Dolnick had a contact at The New York Times. They had just published an offensively superficial article on a Nazi written by a white male. Superficial articles about fascist white males written by white males were now the Gray Lady’s bread and butter. It aggravated people on Twitter and was a cheap tactic to keep the New York Times in the headlines. But Dolnick saw an opportunity! He cast aside his half-hearted liberalism (Who had he voted for in the last election? Dolnick could not recall.) and summoned his shaky understanding of Buddhism and pitched the valiant editors at The New York Times‘s Opinion page. Donald Trump! That would be the way in. Being a novelist, he did not have an especially deep or nuanced view about the political situation. He had never attended a rally. At times, it was difficult for him to identify the political party of a particular Senator, even when the television flashed those little Rs and Ds. Could they stand for something else? He knew many businesses that had R&D budgets and he did not know what this meant. Still, blindly stumbling into a situation had never stopped Dolnick before! He was a novelist! And novelists were supposed to imagine!
Dolnick knew little about Trump other than that the President was fond of red baseball caps, allcaps tweets, and was fond of referring to himself in the third person. Perhaps he could empathize with Trump by spending his time referring to himself in the third person. He did not have time to reread Hannah Arendt’s Eichmann in Jerusalem, but he dimly recalled a chapter on the banality of tense. Trusting his infallible white male memory, and not bothering to vet his ideas with his friends, Dolnick progressed anew with the trajectory of his article. He thought of innocuous metaphorical parallels. Baby pandas! Buddhism! Yes, this would win the doubters over! He began to write his article with relish. The words flowed fast. After 400 words, he took a break to rub one out and, after he had relieved himself, he came up with the phrase “Uniqlo-clad lump of meat.” Brilliant! That would show the world that he was more than just a superficial bespectacled white male writer from Brooklyn!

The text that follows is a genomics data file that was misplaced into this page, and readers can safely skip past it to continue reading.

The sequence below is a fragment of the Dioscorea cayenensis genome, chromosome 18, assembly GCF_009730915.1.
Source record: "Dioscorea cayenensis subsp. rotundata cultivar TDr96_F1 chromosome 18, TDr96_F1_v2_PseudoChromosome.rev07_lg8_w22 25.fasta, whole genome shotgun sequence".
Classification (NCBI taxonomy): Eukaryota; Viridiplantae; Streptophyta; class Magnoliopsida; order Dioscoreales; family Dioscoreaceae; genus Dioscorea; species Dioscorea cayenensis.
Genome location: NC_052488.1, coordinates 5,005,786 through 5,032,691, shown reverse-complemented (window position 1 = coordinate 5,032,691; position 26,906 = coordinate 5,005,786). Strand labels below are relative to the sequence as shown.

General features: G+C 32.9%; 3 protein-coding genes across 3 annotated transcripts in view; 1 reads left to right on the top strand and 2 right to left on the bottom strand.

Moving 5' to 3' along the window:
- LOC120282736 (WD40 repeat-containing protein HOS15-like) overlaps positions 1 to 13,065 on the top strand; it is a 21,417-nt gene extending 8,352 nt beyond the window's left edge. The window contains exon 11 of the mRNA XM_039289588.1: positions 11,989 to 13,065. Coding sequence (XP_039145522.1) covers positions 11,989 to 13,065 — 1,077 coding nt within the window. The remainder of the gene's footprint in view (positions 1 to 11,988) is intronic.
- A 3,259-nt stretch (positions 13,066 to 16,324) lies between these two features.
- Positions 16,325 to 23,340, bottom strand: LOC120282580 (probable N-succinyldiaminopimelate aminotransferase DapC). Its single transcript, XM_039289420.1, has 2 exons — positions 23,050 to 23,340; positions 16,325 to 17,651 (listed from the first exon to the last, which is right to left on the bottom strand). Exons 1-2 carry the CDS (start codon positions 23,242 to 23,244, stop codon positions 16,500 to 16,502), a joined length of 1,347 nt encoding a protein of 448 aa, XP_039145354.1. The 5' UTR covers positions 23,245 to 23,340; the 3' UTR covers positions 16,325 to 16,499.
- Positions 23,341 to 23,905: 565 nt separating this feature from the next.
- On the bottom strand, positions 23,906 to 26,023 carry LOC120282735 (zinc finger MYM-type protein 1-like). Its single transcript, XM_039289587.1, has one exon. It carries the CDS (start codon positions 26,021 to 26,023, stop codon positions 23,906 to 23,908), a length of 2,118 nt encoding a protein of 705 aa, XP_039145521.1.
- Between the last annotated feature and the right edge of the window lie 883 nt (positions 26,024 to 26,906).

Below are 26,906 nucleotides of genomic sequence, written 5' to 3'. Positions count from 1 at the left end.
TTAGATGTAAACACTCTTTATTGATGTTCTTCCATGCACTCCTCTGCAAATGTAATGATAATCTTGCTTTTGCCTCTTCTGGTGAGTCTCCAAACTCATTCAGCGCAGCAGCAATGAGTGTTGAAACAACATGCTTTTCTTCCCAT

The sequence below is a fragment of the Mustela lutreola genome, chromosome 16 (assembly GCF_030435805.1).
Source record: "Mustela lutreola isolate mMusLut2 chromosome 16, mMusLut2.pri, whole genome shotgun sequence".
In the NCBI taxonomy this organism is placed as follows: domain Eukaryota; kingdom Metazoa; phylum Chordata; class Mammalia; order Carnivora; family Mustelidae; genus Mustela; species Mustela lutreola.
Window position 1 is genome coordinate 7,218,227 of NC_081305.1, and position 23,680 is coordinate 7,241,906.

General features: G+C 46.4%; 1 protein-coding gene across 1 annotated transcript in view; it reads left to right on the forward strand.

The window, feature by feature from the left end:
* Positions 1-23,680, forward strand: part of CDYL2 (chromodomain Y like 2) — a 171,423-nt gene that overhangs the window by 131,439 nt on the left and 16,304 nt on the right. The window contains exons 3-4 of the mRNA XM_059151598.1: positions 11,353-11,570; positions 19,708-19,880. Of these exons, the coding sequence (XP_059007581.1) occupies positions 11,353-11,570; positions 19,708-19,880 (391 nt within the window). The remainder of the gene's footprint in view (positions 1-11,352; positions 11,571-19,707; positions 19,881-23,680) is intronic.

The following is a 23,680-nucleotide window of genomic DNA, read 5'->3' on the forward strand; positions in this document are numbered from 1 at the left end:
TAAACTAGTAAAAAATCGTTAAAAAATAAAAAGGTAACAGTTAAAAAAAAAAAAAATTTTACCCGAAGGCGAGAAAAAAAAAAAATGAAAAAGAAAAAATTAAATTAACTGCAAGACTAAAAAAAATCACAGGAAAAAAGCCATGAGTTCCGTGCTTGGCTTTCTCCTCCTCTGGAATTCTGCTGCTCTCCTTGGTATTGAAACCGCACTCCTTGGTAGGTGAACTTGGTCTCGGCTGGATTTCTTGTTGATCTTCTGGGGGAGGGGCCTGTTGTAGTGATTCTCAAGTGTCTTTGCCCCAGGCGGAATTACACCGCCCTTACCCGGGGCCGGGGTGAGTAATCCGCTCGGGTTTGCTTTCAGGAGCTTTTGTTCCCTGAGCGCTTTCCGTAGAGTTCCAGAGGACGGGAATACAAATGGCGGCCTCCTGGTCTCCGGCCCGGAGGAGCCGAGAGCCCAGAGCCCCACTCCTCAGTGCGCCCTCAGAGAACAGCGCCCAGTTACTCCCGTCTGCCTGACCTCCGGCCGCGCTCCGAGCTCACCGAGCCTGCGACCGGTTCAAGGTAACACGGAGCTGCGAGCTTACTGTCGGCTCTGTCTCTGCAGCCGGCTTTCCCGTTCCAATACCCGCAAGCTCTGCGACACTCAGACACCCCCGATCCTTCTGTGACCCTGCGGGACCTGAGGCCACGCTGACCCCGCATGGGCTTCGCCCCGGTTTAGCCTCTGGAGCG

Dolnick had never seen Donald Trump as an enlightened figure before. But as he wrote the final paragraphs of his article, his pants saddled around his pale white legs like an old worn blanket waiting to be donated to Goodwill, Dolnick realized just how easy it was to sell his soul and how malleable his perspective could be. He could treat a man that most of the nation had perceived as a pathological liar and a dangerous madman and an illiterate speaker as a trusted friend, the trusted friend who would help move a few units of The Ghost Notebooks. For hawking books was the novelist’s new Faustian bargain these days. And who would actually care? The editors at the Times, much to Dolnick’s delight, signed on enthusiastically for Dolnick’s hot take – and Dolnick had certainly been quite hot and warm with himself during the act of writing. They slapped Dolnick on the back and said to themselves, “Dolnick, my man! You are a genius! This is the stuff of journalism!” And as more Muslims were banned from entering the United States, and as the middle-class was further eroded with another hastily passed act of legislation, Dolnick smiled, looked into the mirror, and took in the moment of blissfully ignorant Zen. If you were white, male, bespectacled, and living in Brooklyn, you could pretty much publish anything you wanted, even if you knew nothing whatsoever about the topic you were writing about.